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U.S. Investors Seek Approval For Large Payout In Petrobras Corruption Scandal

Petrobras

Three billion dollars in settlements regarding an ongoing corruption scandal in Brazil need to be approved by the country’s parliament, including a $50 million settlement with the ordeal’s main auditor, PricewaterhouseCoopers’ (PwC), according to a new report by Reuters.

PwC’s Brazilian subsidiary disclosed the settlement in a Manhattan court on Thursday. The New-York based Pomerantz law firm and other lawyers affiliated with the case plan to seek $285 million in fees related to the case, filings show. U.S. district Judge Jed Rakoff must approve the fees and settlements, according to protocol.

Investors in Petrobras are due to receive $2.95 billion to settle a class action lawsuit targeting the state-run company for losses in share value after the corruption probe exposed the depths of official mismanagement.

If the $285 million deal is approved, it would the largest payout to U.S. investors from a foreign company in history, Reuters reports, though the total payout is smaller than analysts expected.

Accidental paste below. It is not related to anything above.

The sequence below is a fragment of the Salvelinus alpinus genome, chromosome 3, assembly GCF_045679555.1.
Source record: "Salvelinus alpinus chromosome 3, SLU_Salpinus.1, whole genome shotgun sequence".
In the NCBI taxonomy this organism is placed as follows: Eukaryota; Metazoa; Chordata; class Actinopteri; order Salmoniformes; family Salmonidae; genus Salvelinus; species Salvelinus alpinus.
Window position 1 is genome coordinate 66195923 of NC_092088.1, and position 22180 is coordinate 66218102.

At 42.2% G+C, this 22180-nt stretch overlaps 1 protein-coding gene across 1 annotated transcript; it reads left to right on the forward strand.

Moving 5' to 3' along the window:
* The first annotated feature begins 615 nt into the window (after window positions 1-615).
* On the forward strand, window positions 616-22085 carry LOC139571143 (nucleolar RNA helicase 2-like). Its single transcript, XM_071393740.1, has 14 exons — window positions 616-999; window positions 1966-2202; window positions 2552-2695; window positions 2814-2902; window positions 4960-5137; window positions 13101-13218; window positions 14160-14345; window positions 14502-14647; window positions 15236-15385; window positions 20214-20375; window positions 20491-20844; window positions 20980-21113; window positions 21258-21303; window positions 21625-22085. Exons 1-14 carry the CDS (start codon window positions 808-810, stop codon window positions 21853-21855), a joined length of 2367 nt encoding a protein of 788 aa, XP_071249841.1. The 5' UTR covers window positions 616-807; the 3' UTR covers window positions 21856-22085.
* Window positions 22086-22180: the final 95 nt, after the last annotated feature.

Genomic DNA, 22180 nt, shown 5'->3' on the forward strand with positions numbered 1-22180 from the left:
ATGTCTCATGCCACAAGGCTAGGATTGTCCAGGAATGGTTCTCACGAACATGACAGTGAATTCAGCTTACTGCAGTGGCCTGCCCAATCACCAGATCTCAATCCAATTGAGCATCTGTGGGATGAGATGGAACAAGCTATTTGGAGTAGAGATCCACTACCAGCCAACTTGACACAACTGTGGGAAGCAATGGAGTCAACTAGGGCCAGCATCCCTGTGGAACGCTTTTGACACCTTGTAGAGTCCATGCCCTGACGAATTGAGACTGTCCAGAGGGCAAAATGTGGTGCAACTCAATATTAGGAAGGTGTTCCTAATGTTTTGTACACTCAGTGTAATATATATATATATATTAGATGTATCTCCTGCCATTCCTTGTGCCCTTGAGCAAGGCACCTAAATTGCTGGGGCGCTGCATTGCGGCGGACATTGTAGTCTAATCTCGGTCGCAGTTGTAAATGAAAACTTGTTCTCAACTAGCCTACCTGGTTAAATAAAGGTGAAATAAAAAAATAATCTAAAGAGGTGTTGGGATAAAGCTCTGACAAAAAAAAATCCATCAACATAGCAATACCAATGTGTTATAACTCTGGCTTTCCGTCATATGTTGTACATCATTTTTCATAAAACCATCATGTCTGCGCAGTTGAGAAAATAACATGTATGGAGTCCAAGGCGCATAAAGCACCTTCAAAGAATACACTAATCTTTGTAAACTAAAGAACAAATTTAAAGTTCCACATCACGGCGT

Petrobras is playing the victim card by denying wrongdoing and accusing former officials of preying on the companies’ energy enterprises. Petrobras CEO Pedro Parente said it would not pay out foreign settlements unless forced to do so by law.

Petrobras is trying its hardest to attract foreign investment as the corruption scandal winds down. The company cut local content requirements for future oil E&P contracts in a bid to satisfy the demands of local suppliers and allow new customs breaks for oil majors active in the South American country. Tough local content requirements have stifled oil firms’ investment interest in Brazil. They complain that complying to the rules made oil development in open blocks unprofitable.

In recent leasing rounds, Brazil has not had trouble attracting bids from oil majors for fossil fuel development. Brazil accepted bids for eight blocks in late October, six of which went to multinational oil majors, including Shell and ExxonMobil.

By Zainab Calcuttawala for Oilprice.com

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